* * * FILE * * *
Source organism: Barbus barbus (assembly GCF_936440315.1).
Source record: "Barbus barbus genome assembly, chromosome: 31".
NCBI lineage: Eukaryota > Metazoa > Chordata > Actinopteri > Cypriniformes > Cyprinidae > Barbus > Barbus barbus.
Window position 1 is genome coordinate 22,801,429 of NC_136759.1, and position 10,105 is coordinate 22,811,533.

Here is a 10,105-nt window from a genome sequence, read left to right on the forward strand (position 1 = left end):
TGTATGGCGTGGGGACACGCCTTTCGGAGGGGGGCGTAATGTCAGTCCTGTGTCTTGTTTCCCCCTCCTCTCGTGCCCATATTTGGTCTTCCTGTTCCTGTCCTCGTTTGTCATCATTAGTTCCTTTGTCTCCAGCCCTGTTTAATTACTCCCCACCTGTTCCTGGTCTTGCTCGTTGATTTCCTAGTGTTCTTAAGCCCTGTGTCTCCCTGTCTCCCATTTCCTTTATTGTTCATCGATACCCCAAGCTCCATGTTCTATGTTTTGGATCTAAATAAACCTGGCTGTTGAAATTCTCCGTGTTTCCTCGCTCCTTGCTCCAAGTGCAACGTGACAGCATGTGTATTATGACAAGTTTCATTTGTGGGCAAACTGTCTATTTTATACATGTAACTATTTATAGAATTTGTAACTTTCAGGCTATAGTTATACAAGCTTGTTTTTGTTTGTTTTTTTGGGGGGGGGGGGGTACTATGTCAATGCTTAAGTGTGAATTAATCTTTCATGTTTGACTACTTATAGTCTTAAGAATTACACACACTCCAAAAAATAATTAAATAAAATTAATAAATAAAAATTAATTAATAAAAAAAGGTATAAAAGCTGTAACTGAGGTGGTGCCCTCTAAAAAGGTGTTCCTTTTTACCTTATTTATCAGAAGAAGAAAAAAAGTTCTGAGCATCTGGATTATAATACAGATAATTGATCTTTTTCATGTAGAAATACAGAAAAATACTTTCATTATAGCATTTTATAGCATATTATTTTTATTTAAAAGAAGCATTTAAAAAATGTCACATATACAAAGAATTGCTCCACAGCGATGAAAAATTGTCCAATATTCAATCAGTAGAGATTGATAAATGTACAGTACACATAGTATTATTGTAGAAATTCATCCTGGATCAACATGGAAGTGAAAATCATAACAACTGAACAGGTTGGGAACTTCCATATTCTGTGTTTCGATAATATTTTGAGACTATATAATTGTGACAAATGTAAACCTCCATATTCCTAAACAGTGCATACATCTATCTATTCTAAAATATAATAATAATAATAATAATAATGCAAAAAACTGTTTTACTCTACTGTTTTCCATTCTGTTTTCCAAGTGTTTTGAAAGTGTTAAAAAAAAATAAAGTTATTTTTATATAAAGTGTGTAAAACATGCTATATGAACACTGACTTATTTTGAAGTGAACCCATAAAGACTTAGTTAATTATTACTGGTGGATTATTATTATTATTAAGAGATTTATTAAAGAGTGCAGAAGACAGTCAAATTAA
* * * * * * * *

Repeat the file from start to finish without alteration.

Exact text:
Source organism: Barbus barbus (assembly GCF_936440315.1).
Source record: "Barbus barbus genome assembly, chromosome: 31".
NCBI lineage: Eukaryota > Metazoa > Chordata > Actinopteri > Cypriniformes > Cyprinidae > Barbus > Barbus barbus.
Window position 1 is genome coordinate 22,801,429 of NC_136759.1, and position 10,105 is coordinate 22,811,533.

Here is a 10,105-nt window from a genome sequence, read left to right on the forward strand (position 1 = left end):
TGTATGGCGTGGGGACACGCCTTTCGGAGGGGGGCGTAATGTCAGTCCTGTGTCTTGTTTCCCCCTCCTCTCGTGCCCATATTTGGTCTTCCTGTTCCTGTCCTCGTTTGTCATCATTAGTTCCTTTGTCTCCAGCCCTGTTTAATTACTCCCCACCTGTTCCTGGTCTTGCTCGTTGATTTCCTAGTGTTCTTAAGCCCTGTGTCTCCCTGTCTCCCATTTCCTTTATTGTTCATCGATACCCCAAGCTCCATGTTCTATGTTTTGGATCTAAATAAACCTGGCTGTTGAAATTCTCCGTGTTTCCTCGCTCCTTGCTCCAAGTGCAACGTGACAGCATGTGTATTATGACAAGTTTCATTTGTGGGCAAACTGTCTATTTTATACATGTAACTATTTATAGAATTTGTAACTTTCAGGCTATAGTTATACAAGCTTGTTTTTGTTTGTTTTTTTGGGGGGGGGGGGGTACTATGTCAATGCTTAAGTGTGAATTAATCTTTCATGTTTGACTACTTATAGTCTTAAGAATTACACACACTCCAAAAAATAATTAAATAAAATTAATAAATAAAAATTAATTAATAAAAAAAGGTATAAAAGCTGTAACTGAGGTGGTGCCCTCTAAAAAGGTGTTCCTTTTTACCTTATTTATCAGAAGAAGAAAAAAAGTTCTGAGCATCTGGATTATAATACAGATAATTGATCTTTTTCATGTAGAAATACAGAAAAATACTTTCATTATAGCATTTTATAGCATATTATTTTTATTTAAAAGAAGCATTTAAAAAATGTCACATATACAAAGAATTGCTCCACAGCGATGAAAAATTGTCCAATATTCAATCAGTAGAGATTGATAAATGTACAGTACACATAGTATTATTGTAGAAATTCATCCTGGATCAACATGGAAGTGAAAATCATAACAACTGAACAGGTTGGGAACTTCCATATTCTGTGTTTCGATAATATTTTGAGACTATATAATTGTGACAAATGTAAACCTCCATATTCCTAAACAGTGCATACATCTATCTATTCTAAAATATAATAATAATAATAATAATAATGCAAAAAACTGTTTTACTCTACTGTTTTCCATTCTGTTTTCCAAGTGTTTTGAAAGTGTTAAAAAAAAATAAAGTTATTTTTATATAAAGTGTGTAAAACATGCTATATGAACACTGACTTATTTTGAAGTGAACCCATAAAGACTTAGTTAATTATTACTGGTGGATTATTATTATTATTAAGAGATTTATTAAAGAGTGCAGAAGACAGTCAAATTAA